Do You Bite Your Nails? Here's How This Bad Habit Changes Their Structure Over Time
Health professionals also explain why people bite their nails in the first place—and how to get yours back in shape if you do succumb to this habit.
There are several beauty-related bad habits that people do nearly every day, almost mindlessly. Some are nervous ticks while others are directly related to other health conditions. Biting your nails, however, actually falls under both categories. And this common habit is one that's definitely worth breaking, since it could lead to nail damage and cause other health issues over time. Ahead, experts explain how this habit develops and how to combat it moving forward.
Nail biting is a body-focused repetitive disorder.
"Nail biting, also known at onychophagia, is part of the larger category of body-focused repetitive disorders," says One Medical's Dr. Natasha Bhuyan, MD, who notes that this habit usually involves biting the actual nails or just picking at cuticles. "There are several underlying reasons for nail biting, which sometimes happens unintentionally. Psychologists think that it provides a counter to our emotions: It provides stimulation when we are faced with boredom, or a calming outlet when we are stressed."
While Dr. Bhuyan explains that nail biting is common, it could develop into a more severe habit, one associated with ADHD, Tourette syndrome, obsessive-compulsive disorder, separation anxiety disorder, or oppositional defiant disorder. She says to keep in mind that simply biting your nails doesn't mean you have one of these conditions, though. Dr. Shari Lipner, MD, PhD, FAAD, a board-certified dermatologist, shares that nail biting could also come about if others in your family do it, too. "Some nail biters may also perform other repetitive behaviors, such as skin picking and hair pulling," she adds.
It can seriously damage your nails over time.
If you only bite your nails every now and then and you're able to stop, you're in luck—the long-term structure of your nails should be in good shape. But Dr. Lipner says that if you've been biting your nails for years, some health conditions could develop as a result. "The length of the nail may be permanently shortened and they may develop brown lines. You can also contract bacterial and viral infections," she says. Dr. Bhuyan adds that "disrupting the skin around the nails can increase the risk of fungal infection of the nail plate or skin." Plus, other conditions can pop up in other areas of the body. "People may also suffer from dental issues, like crowding or malpositioning of their teeth or protrusion of the upper front teeth," she says. "Swallowing nails can also cause gastrointestinal issues."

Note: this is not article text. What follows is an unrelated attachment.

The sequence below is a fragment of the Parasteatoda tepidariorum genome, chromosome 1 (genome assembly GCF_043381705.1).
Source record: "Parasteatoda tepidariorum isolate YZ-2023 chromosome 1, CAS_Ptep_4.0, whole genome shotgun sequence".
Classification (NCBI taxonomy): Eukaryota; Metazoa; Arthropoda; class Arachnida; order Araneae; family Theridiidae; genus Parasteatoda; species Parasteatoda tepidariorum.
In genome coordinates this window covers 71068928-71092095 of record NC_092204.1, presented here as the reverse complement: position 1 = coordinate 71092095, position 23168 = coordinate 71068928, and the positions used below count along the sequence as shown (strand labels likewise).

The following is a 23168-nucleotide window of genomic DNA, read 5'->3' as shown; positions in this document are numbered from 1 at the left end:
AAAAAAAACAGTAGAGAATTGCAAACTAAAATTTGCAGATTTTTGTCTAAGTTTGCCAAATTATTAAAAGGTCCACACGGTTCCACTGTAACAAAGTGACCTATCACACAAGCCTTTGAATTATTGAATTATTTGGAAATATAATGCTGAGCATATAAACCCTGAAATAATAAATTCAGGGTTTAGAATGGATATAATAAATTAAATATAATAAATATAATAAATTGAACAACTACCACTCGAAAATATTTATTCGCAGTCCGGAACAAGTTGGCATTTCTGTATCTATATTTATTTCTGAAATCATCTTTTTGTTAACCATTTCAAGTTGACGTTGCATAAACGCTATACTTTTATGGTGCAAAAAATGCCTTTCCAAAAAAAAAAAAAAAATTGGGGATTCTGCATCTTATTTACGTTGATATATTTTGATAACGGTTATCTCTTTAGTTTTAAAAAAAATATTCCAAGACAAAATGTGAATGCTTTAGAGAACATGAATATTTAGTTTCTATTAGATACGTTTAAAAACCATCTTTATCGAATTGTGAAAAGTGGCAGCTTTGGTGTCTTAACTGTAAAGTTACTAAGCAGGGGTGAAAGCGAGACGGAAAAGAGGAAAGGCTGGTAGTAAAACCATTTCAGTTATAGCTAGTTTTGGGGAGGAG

Thankfully, there are ways to stop.
The best way to begin to overcome this habit and allow your nails to grow naturally, says Dr. Bhuyan, is to ask yourself these questions: Are you suffering from stress and anxiety, or is this a habit borne out of boredom? Once you determine a possible underlying issue, connect with a board-certified dermatologist or your primary care physician to address the condition and find a solution. Dr. Bhuyan notes that providers often recommend exercise and mindfulness to help with stress management; keeping nails trimmed is also a good idea. "Treatments for nail biting include substituting nail biting with another activity, such as squeezing a stress ball, applying bitter tasting lacquer, and wearing a non-removable reminder, such as a wristband," Dr. Lipner adds. "Your dermatologists can also prescribe prescription medications."